### Assignment #4, CS 155, Section 1

#### due November 13, 2007 100 points

final version

Parts 2 and 3 of this assignment are programming problems. Parts 1 and 4 may be done by defining the appropriate Java methods, or by hand. In any case you will need to define classes `FFT` and `NewNumber`, and their appropriate methods (5 in total) so that the entire test program will run.

1. (20 points) Define a version of the Extended Euclidean algorithm that works purely top down. More precisely, define a recursive function that takes nonnegative integers r and n and returns the reciprocal of r mod n (or 0 if none exists) by maintaining, for any subproblem with arguments u and v, values iu, iv, ju, and jv such that u = iur + jun and v = ivr + jvn. Note that it's easy to find initial values for iu, iv, ju, and jv, and that it's easy to determine the desired answer from their final values. You may still reduce directly from arguments u and v to arguments v and u mod v, assuming that u >= v. Your method (or function) is to return a nonnegative integer less than n.

If you define a Java method to do this part, your method is to be a static method of the `NewNumber` class and have the name `newReciprocal`. If you do this part by hand, test with the arguments r=49 and n=1000.

2. (25 points) Define a static method `binaryReciprocal` that extends the Binary Euclid's algorithm of p. 457 of our text so that it computes and returns the reciprocal of x mod n. If x and n are not relatively prime, you are to return 0.

It's probably easiest to mimic the Extended Euclidean algorithm, and find i and j with ix + jn = 1. Do be careful that i and j are integers. One observation that may be helpful in this regard is that if ia + jb = 1, then (i+b)a + (j-a)b = 1 and (i-b)a + (j+a)b = 1. Your method is to return a nonnegative integer less than n.

For partial credit (15 points), you may instead rewrite and code this `EuclidBinaryGCD` algorithm so that it's tail recursive -- that is, so that the result of each recursive call is returned directly without further processing. You may use auxiliary methods as long as they are tail recursive. Test with the test cases given in `A4.java` as well as the additional pairs (2460, 1000) and (24600, 1000).

3. (25 points) Define two static methods `naivePower` and `fancyPower` for the `NewNumber` class that each take a base of class `java.math.BigInteger` and an exponent of type `int`, and return the result (as an instance of `java.math.BigInteger`) of raising the given base to the given power. The first of these methods is to use a version of the NaiveExponentiation algorithm on p. 462 of the text, while the second is to use a version of the FastExponentiation algorithm on p.463 of the text. But note that in neither case are you to compute your powers mod n.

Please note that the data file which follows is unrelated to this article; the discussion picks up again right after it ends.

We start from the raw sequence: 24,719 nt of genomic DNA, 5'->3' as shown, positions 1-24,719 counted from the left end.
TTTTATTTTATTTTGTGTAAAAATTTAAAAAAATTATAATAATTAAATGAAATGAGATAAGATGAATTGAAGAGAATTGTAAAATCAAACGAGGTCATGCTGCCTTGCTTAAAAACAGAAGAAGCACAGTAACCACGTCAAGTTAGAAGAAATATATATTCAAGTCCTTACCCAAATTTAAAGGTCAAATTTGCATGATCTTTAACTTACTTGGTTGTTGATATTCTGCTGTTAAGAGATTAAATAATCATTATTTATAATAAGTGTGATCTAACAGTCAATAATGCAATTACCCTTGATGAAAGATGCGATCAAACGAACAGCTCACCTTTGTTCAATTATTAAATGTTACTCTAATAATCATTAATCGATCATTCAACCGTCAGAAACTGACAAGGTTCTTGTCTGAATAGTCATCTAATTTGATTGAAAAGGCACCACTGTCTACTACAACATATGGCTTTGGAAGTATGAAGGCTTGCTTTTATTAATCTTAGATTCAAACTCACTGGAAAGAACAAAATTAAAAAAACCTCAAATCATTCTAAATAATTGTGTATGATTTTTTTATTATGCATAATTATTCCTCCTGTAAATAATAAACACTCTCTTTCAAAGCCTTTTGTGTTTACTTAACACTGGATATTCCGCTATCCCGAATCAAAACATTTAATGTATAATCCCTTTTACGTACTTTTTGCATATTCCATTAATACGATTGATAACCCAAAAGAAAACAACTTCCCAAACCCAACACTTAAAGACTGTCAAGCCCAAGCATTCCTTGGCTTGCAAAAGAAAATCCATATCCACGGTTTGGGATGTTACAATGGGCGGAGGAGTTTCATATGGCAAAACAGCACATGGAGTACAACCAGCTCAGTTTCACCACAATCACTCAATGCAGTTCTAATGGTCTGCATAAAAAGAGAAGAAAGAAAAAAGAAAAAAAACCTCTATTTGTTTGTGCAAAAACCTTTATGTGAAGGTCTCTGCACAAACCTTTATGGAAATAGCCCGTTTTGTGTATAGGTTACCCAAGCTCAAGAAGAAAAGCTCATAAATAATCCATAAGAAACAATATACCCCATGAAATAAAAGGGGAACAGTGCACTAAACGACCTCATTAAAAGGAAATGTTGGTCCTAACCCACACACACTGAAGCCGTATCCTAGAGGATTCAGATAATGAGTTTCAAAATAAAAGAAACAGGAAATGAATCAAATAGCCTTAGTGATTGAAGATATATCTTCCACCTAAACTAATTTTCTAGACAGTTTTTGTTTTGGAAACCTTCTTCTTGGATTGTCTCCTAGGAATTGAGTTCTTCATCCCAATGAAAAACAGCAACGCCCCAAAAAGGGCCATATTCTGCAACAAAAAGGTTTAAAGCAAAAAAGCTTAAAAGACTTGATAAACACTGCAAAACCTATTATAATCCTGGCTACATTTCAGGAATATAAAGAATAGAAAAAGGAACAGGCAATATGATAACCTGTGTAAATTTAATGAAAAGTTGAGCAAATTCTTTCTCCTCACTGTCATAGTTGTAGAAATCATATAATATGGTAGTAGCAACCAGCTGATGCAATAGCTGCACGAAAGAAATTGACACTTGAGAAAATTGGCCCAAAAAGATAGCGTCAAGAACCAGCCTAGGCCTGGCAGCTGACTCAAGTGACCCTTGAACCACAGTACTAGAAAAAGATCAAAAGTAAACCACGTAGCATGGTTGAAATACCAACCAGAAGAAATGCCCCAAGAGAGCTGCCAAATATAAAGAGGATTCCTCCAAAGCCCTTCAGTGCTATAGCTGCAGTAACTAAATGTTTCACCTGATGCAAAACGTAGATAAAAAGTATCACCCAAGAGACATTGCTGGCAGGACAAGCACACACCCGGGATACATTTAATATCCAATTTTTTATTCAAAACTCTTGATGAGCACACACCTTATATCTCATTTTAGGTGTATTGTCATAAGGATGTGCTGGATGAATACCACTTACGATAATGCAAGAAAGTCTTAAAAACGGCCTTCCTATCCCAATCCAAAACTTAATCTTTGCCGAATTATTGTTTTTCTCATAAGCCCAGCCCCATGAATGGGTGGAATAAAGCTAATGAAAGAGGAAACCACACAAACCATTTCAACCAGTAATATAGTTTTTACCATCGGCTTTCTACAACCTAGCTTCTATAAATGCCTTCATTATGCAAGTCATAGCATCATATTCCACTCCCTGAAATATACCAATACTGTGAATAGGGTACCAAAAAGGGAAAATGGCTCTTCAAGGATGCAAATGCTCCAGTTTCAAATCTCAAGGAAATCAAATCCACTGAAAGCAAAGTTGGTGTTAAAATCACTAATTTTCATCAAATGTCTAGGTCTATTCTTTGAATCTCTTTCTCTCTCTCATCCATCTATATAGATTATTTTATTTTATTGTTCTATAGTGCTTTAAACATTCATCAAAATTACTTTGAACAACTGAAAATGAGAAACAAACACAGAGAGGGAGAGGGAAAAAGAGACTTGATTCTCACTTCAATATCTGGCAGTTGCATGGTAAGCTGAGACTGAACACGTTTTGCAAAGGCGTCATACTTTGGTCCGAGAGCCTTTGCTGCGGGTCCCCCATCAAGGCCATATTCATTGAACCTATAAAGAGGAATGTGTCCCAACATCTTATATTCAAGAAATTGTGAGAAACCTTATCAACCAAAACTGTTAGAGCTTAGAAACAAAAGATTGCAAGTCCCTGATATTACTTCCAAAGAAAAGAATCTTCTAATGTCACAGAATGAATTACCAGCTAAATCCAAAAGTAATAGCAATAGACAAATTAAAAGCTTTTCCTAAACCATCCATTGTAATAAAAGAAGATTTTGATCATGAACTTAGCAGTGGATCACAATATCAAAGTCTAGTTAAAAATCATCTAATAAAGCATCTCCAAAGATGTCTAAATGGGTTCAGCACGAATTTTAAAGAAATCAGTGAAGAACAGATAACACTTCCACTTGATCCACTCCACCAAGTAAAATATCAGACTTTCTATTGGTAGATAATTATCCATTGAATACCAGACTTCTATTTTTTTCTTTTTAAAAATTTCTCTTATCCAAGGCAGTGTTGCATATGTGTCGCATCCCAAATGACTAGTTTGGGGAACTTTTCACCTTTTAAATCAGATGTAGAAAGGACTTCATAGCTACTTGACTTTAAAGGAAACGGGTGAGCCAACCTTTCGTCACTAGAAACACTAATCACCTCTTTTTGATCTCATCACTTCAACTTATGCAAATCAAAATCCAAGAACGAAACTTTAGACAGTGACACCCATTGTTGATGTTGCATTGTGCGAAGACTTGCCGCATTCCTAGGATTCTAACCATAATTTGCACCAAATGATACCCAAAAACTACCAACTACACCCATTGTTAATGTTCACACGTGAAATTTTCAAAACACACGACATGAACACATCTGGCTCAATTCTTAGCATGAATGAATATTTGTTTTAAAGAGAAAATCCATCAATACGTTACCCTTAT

The `NewNumber` class is also to maintain a simulated timer and methods `getClockTime` and `resetClock` that respectively return the `long` value of the clock, and set the timer value to 0. The timer is to be incremented after every multiplication by the product of the lengths of the factors.

Presumably you will need to use methods and fields of the `java.math.BigInteger` class, along the lines of their use in `A4.main`.

4. (30 points) Programming version: Define an class `FFT` with a public method `multiply`, which takes two arrays of `double`s representing coefficients of polynomials (constant term first) and returns an array of `double`s representing the product polynomial. This method is to use the Fast Fourier Transform algorithm to multiply the polynomials. You may ignore any rounding errors that appear in the coefficients of your products. Use the pseudocode in the textbook (but make sure you give appropriate credit). Do use complex numbers rather than nth roots of 1 in some Zp.

If you instead choose to work by hand, test your algorithm on the two products: (x+2)(3x-4) and (2x3+x2+2x-2)(x3-x+2). Use the algorithm in the textbook, and show the values of the polynomials aeven and aodd, and the sequences yeven and yodd, using a tree diagram like that used in the "Cormen, Ch 30, convolution example, n=8" in the handout at http://www.cs.sjsu.edu/faculty/smithj/oldclass/288s07/exs-solutions.html.

You are to test your classes by executing the (`main` method of) the `A4` class, available on the class web site. You are to turn in hard and soft copies of your class definitions. You are also to turn in a hard copy of the results of your tests, and of any work that you do by hand for problems 1 and 4.

As always, you may add any other public or private methods or classes you find useful.